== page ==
Managing for floods in B.C.’s lower mainland has proven very tricky to do. Over the past 100 years, numerous attempts have been made to ensure the safety of this region but most of our approaches to flood management have been reactionary at best. 

Lina Azeez

Lina Azeez

As we recover from the destructive flood events of last November, with our governments suddenly keen to prevent another flooding disaster in the future, we have the opportunity to improve how we approach flood management. Building back better calls for a collaborative, integrated approach to whole floodplain (not just flood) management.

A floodplain is a low-lying area next to a river which would naturally flood during high water events. In the lower mainland, over 350,000 people live on a floodplain, many without even realizing it.

Managing a floodplain is complex, with diverse considerations including Indigenous land, agricultural land, industrial parks, critical infrastructure such as hospitals and highways, and the needs of salmon and the entire river ecosystem. 

We can find inspiration for managing such diverse considerations in Washington State where local and regional governments, with state support, have pursued collaborative approaches to integrated floodplain management over the past decade.

In integrated floodplain management, people with otherwise competing interests find ways to agree on a shared vision, and strategies for a safe, healthy and more resilient floodplain. Instead of competing against one another for limited resources, partners work together to pursue funding opportunities and develop projects that collectively benefit the region.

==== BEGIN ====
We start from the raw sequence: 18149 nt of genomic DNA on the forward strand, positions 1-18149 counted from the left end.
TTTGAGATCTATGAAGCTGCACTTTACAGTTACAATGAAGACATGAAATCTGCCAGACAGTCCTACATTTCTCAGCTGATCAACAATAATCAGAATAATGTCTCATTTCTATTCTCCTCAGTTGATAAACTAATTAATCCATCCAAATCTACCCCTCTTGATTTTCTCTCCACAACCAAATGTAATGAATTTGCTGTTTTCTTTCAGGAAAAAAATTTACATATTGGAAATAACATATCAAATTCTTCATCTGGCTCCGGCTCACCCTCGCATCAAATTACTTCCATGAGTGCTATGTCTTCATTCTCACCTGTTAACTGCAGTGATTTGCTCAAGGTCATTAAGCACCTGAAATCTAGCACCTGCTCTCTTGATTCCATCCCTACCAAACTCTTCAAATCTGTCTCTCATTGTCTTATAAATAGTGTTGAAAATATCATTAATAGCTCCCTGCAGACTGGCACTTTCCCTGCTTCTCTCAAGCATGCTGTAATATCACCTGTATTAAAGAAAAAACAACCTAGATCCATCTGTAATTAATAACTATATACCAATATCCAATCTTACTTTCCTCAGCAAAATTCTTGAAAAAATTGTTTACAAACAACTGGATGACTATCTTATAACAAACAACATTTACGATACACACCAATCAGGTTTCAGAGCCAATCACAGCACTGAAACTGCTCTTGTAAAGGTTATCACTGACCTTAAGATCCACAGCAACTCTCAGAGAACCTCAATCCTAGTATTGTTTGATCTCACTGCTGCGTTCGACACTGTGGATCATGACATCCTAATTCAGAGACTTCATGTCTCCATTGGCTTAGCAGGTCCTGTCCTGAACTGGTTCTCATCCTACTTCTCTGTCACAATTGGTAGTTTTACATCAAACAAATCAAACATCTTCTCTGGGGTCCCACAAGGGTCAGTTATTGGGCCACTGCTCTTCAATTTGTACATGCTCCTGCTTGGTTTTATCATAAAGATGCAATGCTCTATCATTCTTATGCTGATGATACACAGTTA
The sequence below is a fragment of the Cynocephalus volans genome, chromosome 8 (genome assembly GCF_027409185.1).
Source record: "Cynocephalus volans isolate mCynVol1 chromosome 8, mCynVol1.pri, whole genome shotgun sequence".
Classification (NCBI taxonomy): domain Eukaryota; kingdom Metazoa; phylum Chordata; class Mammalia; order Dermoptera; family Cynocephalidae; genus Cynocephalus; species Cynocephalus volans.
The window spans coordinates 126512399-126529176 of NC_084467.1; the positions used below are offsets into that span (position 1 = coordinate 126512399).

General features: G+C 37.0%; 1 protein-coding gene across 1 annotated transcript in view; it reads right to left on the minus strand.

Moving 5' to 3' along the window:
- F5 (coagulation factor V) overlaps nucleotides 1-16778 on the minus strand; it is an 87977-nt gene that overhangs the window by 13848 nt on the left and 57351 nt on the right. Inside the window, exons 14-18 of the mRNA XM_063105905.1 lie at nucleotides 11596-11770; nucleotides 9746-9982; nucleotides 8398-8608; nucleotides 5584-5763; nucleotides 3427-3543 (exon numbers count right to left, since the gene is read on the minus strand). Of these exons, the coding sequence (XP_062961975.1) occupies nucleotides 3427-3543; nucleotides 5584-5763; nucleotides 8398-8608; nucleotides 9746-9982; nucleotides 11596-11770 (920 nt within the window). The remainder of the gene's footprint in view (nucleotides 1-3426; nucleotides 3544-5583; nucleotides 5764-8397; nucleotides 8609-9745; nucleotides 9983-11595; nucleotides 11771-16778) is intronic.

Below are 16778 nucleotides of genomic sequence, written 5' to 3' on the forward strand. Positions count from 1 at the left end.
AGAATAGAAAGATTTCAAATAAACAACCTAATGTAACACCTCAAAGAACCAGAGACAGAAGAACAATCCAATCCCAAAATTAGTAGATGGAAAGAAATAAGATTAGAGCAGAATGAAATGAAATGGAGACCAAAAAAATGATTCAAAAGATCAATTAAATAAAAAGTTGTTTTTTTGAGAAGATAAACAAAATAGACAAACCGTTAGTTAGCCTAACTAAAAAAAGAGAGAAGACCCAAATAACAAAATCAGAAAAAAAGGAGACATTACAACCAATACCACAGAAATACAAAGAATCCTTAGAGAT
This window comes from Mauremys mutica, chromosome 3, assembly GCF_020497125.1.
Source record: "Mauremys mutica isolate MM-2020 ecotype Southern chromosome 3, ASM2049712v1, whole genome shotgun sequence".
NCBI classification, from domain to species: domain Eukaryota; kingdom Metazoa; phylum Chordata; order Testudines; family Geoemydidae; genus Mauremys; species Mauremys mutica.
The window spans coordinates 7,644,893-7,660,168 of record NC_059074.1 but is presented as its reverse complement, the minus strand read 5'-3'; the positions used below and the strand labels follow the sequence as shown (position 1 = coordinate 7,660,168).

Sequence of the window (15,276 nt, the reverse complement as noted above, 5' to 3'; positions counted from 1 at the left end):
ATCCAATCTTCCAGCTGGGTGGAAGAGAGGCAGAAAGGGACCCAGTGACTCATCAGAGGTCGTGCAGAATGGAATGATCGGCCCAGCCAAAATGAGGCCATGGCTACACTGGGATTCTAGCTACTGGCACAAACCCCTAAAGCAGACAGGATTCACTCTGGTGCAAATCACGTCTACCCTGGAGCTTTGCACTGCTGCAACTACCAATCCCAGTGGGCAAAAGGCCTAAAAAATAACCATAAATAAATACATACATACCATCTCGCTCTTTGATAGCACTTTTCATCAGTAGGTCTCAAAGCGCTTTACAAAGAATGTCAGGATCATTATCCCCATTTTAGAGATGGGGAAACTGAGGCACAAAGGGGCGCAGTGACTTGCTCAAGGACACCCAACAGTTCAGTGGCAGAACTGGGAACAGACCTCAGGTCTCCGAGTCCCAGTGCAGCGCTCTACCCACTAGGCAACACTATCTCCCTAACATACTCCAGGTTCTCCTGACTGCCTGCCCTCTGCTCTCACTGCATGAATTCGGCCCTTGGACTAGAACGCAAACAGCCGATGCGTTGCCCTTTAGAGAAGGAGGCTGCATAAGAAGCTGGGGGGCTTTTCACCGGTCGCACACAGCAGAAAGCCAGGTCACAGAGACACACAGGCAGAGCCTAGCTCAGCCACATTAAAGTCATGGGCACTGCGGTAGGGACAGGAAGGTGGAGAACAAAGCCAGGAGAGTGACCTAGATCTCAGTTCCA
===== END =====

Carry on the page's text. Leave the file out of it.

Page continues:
In King County, Washington, Fish, Farm, Floods is a watershed-level program that supports salmon recovery, sustainable agriculture and public safety. A similar program in Snohomish County also brings together stakeholders to tackle seemingly competing values. Another program, appropriately titled Floodplains for the Future, in the Puyallup watershed has removed over 70 structures at high risk of flooding, conserved nearly 162 hectares of farmland, and restored critical salmon habitat through integrated floodplain management. 

All these county-led (a level of government akin to our regional districts) projects are supported by the state-funded, ENGO-managed funding platform, Floodplains By Design. Since 2013, this program has funded projects in 16 counties, reducing flood risk in 59 communities, improved the function of over 3100 hectares of agricultural land, restored, protected or improved over 80 km of floodplain habitat and reconnected over 2900 hectares of floodplain for salmon. The biggest lessons learned here? Building trust and collaboration are key, as is the power of long-term, stable funding and strong public-private partnerships in delivering effective programs.

There is much we can learn from our neighbours to the south as we take steps to restore and reconnect our waterways to manage for floods, support salmon and keep our communities safe. We will continue our transboundary explorations to inspire a B.C.-based solution.

*This post was inspired by a recent presentation we prepared with our partners Resilient Waters, the First Nations Emergency Planning Secretariat, and the Snohomish and King counties for the Salish Sea Ecosystem Conference. It highlighted how much more work is needed to move our own Fraser floodplain beyond recovery and toward resilience. 

Learn how flood control structures can help or hurt salmon habitat through animations that show how different types of floodgates and pump stations work.